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An extract from Armies of the Dark Ages 600-1066
by Ian Heath
138. ANDALUSIAN CAVALRYMAN
[Based on the Leyre Casket of ‘Abd al-Malik al-Muzaffar, Umayyad Spain, 1004-1005AD]
Christian Spanish cavalry were favoured by the Andalusians and in high demand as mercenaries.
Likewise Spanish contingents were often supplemented by Andalusian auxiliaries.
This figure is from an ivory casket of 1005, 10th century sources showing identical dress.
The bare head and 'page-boy' haircut appear to be fairly characteristic.
He is armed with lance, sword and small light shield (probably a daraqa),
the typical equipment of Andalusian and North African Moslem light cavalrymen.
Ibn Hawqal tells us that until at least the 10th century Andalusians often rode with their feet dangling free of the stirrups,
or even rode without stirrups altogether, and his statement is vindicated in this source.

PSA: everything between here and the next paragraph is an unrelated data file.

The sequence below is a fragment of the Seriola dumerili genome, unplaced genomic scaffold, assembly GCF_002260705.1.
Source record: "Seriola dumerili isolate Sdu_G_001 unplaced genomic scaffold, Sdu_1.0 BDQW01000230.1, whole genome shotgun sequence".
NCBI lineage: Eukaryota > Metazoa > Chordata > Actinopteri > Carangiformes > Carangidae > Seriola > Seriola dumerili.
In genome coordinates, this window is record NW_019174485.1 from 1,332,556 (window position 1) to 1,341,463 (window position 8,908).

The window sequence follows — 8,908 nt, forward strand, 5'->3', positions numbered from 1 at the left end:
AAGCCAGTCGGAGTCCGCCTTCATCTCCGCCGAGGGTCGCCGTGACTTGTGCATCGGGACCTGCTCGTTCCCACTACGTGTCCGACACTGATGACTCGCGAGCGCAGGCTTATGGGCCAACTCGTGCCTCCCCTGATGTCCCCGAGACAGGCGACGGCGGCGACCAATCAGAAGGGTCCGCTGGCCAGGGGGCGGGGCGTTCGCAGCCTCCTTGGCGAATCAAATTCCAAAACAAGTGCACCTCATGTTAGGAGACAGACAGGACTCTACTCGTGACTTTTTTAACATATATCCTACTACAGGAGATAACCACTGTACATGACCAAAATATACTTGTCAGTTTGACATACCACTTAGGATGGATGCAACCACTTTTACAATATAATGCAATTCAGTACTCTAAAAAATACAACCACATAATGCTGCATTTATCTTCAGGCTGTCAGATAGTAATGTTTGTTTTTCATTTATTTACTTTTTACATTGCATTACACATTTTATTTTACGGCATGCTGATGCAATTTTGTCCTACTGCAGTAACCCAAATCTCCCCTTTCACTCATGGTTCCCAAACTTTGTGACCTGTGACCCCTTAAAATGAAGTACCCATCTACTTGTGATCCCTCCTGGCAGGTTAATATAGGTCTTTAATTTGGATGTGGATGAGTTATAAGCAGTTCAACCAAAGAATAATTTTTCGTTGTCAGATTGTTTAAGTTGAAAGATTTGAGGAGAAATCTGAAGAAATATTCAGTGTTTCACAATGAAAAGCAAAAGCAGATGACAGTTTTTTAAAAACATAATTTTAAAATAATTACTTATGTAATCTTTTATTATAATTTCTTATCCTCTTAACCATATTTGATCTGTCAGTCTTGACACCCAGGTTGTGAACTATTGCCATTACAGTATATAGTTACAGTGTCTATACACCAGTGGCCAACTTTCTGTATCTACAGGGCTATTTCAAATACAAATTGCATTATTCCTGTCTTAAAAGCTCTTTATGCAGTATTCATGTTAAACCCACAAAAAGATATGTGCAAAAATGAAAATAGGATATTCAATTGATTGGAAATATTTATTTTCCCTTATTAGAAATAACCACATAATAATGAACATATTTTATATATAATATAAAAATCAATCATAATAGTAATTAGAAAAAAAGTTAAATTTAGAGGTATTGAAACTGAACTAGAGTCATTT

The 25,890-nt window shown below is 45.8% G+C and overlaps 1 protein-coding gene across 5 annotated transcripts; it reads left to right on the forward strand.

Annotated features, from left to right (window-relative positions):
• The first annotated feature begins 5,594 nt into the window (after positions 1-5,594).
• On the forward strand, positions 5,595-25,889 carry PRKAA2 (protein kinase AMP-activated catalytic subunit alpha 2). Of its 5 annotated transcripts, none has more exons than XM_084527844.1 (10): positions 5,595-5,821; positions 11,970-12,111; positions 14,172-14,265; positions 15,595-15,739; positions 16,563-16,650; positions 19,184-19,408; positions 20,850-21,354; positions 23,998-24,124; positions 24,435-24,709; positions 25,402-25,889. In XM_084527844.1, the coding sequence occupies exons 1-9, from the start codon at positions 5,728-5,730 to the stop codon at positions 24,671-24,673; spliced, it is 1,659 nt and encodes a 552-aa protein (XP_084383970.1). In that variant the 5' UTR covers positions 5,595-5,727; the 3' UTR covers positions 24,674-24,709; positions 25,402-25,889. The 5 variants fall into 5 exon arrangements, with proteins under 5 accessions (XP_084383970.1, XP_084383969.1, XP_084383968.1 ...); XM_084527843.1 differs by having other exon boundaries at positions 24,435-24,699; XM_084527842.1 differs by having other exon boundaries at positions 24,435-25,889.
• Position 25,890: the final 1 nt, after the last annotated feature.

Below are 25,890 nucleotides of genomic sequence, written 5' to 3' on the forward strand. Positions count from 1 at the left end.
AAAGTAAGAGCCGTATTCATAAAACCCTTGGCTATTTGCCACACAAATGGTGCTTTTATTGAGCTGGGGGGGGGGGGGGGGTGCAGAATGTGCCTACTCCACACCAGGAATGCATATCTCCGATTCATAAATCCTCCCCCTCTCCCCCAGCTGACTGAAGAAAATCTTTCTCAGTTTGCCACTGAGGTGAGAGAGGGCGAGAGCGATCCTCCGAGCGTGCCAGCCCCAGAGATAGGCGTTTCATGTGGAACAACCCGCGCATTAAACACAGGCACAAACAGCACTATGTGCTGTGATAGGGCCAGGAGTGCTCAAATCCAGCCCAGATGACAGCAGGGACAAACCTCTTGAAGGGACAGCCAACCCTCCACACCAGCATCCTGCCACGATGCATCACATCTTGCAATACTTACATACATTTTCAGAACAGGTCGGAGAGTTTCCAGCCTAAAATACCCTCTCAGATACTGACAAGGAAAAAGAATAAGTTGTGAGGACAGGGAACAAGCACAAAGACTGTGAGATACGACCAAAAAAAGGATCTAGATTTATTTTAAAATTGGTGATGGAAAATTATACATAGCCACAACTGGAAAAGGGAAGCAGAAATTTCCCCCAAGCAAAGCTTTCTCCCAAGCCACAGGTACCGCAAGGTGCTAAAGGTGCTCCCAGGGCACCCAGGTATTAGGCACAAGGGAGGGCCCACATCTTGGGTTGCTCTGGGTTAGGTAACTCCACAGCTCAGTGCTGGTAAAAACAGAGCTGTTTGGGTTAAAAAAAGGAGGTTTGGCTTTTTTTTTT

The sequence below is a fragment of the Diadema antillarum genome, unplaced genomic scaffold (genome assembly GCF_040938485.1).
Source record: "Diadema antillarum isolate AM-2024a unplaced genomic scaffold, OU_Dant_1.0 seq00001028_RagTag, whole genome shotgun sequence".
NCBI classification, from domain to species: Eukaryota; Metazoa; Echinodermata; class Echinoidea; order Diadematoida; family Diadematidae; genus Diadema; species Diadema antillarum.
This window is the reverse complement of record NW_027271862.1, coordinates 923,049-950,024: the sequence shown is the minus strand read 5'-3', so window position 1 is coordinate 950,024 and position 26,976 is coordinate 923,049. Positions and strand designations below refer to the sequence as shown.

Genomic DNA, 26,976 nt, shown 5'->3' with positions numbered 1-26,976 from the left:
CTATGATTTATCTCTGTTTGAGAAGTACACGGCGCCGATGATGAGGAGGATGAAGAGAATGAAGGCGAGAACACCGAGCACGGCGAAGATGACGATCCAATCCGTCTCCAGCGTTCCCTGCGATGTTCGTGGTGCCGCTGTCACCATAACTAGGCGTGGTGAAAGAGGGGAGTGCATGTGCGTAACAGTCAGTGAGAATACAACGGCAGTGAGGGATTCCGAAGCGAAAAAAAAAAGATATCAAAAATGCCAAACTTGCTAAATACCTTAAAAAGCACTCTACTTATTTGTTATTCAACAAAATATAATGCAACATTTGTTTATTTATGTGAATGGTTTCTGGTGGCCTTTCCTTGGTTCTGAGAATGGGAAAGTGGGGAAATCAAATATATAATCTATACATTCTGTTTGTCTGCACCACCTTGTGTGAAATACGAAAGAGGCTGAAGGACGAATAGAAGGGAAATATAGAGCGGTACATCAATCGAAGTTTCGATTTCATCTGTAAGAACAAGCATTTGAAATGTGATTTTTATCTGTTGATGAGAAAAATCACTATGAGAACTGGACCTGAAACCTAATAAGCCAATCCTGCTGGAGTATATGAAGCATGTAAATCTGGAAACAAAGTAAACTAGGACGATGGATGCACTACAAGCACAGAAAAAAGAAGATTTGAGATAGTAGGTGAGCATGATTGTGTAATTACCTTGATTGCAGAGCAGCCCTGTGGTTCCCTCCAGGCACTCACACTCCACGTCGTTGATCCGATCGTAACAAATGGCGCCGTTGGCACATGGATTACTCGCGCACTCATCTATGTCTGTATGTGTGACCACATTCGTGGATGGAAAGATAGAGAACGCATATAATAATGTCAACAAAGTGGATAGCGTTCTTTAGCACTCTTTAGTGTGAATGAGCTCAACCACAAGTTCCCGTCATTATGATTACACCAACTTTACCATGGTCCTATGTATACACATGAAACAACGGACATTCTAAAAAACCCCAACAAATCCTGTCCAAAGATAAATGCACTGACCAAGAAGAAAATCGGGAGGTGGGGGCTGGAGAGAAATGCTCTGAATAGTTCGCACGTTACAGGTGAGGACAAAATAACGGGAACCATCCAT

However, note that spurs are nevertheless worn, contrary to the custom of the Eastern Moslems who, as we have seen, did not use them.
This is probably evidence of Spanish influence.
In addition to light cavalry there were armoured horsemen like 101.
These wore long or short mail corselets, or scale corselets of unspecified length which could apparently be worn over the mail.
Vambraces and greaves are also recorded.
Helmets were usually called baida (meaning 'egg') because of their shape, and one type unique to Spanish Moslems at this date was the zahiqa,
which had a mail hood like that of figure 93 leaving only the eyes uncovered.
Each cavalry unit had a different standard, chiefly bearing lion, leopard, eagle or dragon devices.
Some mss. show bows in use by horsemen, though it is not known how many were thus equipped.
Descriptions of army reviews held in the reign of al-Hakam II (961-976) record mounted Negro archers wearing white capes.
(Negro cavalry, in fact, were not uncommon in Spain and North Africa.)
Next: 139 & 140. ANDALUSIAN INFANTRYMEN in Armies of the Dark Ages 600-1066 by Ian Heath